TUTCRIS - Tampereen teknillinen yliopisto


Impact of ETICS on corrosion propagation of concrete facade



JulkaisuEnergy Procedia
DOI - pysyväislinkit
TilaJulkaistu - syyskuuta 2016
OKM-julkaisutyyppiA1 Alkuperäisartikkeli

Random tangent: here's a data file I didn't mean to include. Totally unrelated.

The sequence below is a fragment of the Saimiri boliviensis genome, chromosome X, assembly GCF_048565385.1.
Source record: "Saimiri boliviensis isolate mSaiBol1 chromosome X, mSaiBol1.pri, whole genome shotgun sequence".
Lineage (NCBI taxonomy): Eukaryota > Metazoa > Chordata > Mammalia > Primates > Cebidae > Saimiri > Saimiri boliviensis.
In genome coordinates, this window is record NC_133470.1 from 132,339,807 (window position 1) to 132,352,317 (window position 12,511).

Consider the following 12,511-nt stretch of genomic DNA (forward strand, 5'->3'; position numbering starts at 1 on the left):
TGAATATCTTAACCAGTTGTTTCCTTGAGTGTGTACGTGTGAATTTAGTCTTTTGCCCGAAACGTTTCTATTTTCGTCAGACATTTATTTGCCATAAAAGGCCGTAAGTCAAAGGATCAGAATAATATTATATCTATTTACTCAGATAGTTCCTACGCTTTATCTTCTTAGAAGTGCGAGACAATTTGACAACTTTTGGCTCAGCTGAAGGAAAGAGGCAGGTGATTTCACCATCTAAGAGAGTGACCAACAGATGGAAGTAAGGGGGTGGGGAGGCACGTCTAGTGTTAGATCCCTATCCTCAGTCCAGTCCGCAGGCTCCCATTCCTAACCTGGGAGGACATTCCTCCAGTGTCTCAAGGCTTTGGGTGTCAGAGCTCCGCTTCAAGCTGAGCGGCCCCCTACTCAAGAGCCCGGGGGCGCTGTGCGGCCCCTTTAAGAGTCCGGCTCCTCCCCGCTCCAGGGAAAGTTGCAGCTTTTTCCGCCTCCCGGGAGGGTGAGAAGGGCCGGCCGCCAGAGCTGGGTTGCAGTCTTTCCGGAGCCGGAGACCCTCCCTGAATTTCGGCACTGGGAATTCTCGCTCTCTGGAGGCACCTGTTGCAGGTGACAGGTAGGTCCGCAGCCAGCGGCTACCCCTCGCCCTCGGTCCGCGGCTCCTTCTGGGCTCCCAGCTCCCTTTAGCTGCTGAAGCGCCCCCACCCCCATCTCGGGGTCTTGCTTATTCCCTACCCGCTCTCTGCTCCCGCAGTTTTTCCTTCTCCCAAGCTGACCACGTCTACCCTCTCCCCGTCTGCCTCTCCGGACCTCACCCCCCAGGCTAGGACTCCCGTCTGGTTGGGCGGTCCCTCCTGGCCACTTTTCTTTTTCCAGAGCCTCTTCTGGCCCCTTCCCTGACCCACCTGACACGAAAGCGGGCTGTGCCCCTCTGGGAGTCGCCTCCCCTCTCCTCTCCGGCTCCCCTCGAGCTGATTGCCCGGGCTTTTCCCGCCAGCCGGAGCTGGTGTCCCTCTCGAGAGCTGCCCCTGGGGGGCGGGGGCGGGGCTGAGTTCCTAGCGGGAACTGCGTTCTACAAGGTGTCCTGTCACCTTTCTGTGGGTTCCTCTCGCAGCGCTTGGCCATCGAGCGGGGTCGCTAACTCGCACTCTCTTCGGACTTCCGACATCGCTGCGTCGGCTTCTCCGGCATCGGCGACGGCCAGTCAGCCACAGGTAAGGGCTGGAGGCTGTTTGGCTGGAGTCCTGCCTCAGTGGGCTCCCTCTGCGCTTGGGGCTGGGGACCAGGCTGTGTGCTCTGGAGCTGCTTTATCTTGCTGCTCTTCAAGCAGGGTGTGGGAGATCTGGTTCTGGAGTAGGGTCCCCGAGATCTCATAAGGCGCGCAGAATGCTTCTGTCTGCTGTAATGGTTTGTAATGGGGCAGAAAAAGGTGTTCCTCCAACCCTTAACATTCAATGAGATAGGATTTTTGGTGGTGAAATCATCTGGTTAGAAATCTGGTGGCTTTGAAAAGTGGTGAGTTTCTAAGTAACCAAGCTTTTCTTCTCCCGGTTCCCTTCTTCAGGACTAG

The durability of reinforced concrete facades is an important field of research as the majority of dwellings in Northern and Eastern Europe were constructed 30–50 years ago. Recent condition assessments of the façades have indicated damage related to carbonation induced corrosion. Moreover, the problem might escalate since the future climate scenarios predict a significant increase of CO2 in ambient air being a driving force for carbonation. Assessment of residual service life of concrete facades is a complex phenomenon with a high level of uncertainty. A validated method used in this study combines dynamic hygrothermal simulation tool Delphin and existing corrosion models. Corrosion propagation consists of the time needed to concrete cover cracking and further expansion of a crack up to a width of 0.3 mm as a limit criterion. Additional exterior thermal insulation (mostly ETICS) is applied to existing dwellings as a renovation scenario in order to decrease the heat loss, improve thermal comfort and prevent the degradation mechanism e.g. carbonation induced corrosion. Hence, reinforcement corrosion before and after installing ETICS with mineral wool, EPS or PIR has to be evaluated. Impact of boundary conditions, e.g. wind-driven rain in addition to material properties, and built-in moisture was included. The results indicate that corrosion propagation after carbonation has reached the reinforcement, is three to six years depending on the ratio of concrete cover depth against the reinforcement diameter. While applying ETICS, corrosion accelerates for a short period of time up to one year. Temperature inside the wall rises above +10 °C throughout the year, meaning no more freeze-thaw damage. Corrosion of reinforcement in carbonated concrete after applying ETICS is so slow, that no cracking will develop. Drying out moisture or vapour diffusion from indoor air is not able to propagate corrosion of reinforcement in carbonated concrete.



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